Lately I’ve begun to realize the power of gratitude in every moment on my journey. Whether in victory or in defeat, gratitude allows me to welcome all experiences into the fabric of my story and cultivate meaning from every encounter. Instead of seeing God as capricious and tempermental, I see Him now as a loving Father, intimately connected with every victory, every defeat, and equally tender and caring in every moment of my life. For now, the intentionality of gratitude means His presence is alive and thriving in my heart.
The intentionality of gratitude means His presence is alive and thriving in my heart.Click To Tweet
Be Willing to Apologize – to Myself and to God
When I first stepped back from all of the ought-tos and musts and I discovered a quieting of some pressured spaces inside, I began to notice noisy thoughts flying wildly through my mind. These thoughts were cruel and punishing, relentless and terrible. These thoughts were about me, about everything I wasn’t, and nothing I could ever become. And for most of my life, I not only believed those thoughts, I also wholeheartedly believed those were the Father’s thoughts towards me.
You’ll never be good enough. You can’t get anything right. You’ll never be worthy, much less loved.
To be honest, I was bullying myself in a way that I would never allow another to be bullied.
It turns out I was also blaming God for how miserable I felt. I was insecure when I saw His favor in other people’s lives. I remained anxious, disconnected, and resentful because that somehow felt safer than allowing others to see how I really felt about God. I needed to keep my painful reality, my faulty faith hidden from the world, from myself, and from God.
When I began to risk getting honest and exposing the reality of my broken and bandaged self, I was freed from the prison of maintaining a crumbling façade. I was freed to apologize to myself and to God for my errant cruelty. I could stop pretending, performing, and perfecting, and get back to the basics of being, of living, of loving— myself and God. I could let go of what I thought a good Christian was because what I realized was that I didn’t need to be a good Christian as much as I needed to have a passionate connection with my Father.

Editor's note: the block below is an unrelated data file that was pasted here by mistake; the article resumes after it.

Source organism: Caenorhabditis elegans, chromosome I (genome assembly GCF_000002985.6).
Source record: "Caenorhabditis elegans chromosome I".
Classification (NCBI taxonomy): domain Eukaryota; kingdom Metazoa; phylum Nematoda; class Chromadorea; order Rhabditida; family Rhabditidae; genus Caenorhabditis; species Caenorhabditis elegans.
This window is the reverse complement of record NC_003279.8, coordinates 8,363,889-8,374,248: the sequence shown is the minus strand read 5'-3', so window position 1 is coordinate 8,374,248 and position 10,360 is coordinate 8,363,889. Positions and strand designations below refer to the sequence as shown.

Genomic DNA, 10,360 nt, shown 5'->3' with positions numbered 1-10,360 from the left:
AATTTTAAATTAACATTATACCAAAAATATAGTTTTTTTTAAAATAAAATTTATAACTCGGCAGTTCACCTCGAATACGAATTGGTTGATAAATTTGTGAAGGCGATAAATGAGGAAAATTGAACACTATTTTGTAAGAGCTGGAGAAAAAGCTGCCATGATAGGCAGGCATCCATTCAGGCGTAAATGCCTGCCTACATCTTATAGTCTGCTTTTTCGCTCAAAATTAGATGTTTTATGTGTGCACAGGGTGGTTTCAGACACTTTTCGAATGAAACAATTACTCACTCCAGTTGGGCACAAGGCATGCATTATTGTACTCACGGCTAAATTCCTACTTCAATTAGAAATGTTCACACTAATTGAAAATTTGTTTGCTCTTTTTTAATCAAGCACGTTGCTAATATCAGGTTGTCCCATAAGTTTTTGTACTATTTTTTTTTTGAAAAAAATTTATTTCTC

I don't need 2 be a 'Good Christian' as much as I need 2 have a passionate connection w/my Father.Click To Tweet
I cannot do it on my own. I rest in His faithful provision to complete the work He has started, knowing that His work in my life is the ultimate gift of love.
I am a Licensed Marriage and Family Therapist, author, coffee lover, and wife. My online community lisamurrayonline.com provides a compassionate place in the midst of the stresses and struggles of life. At heart, I am just a Southern girl who loves beautiful things, whether it is the beauty of words found in a deeply moving story, the beauty of a meal cooked with love, the beauty of a cup of coffee with a friend, or the beauty seen in far away landscapes and cultures. I have fallen passionately in love with the journey and believe it is among the most beautiful gifts to embrace and celebrate. While I grew up in the Florida sunshine, I live with my husband just outside Nashville in Franklin, TN.
About Peace for a Lifetime
In my new book, Peace for a Lifetime, I share the keys to cultivating a life that’s deeply rooted, overflowing, and abundant, the fruit of which is peace. Through personal and professional experience as a Licensed Marriage and Family Therapist, I’ve discovered how to take the broken pieces of life and find indestructible peace with herself, God and with others. Through my story and other’s stories you’ll realize that you can experience the life for which you long. You can experience abundance beyond anything you can imagine. You can experience peace, not just for today, not just for tomorrow. You can experience peace —for a lifetime!
Peace for a Lifetime is available on Amazon.com.
Book Trailer: https://vimeo.com/155392891
Join the Peace for a Lifetime Community!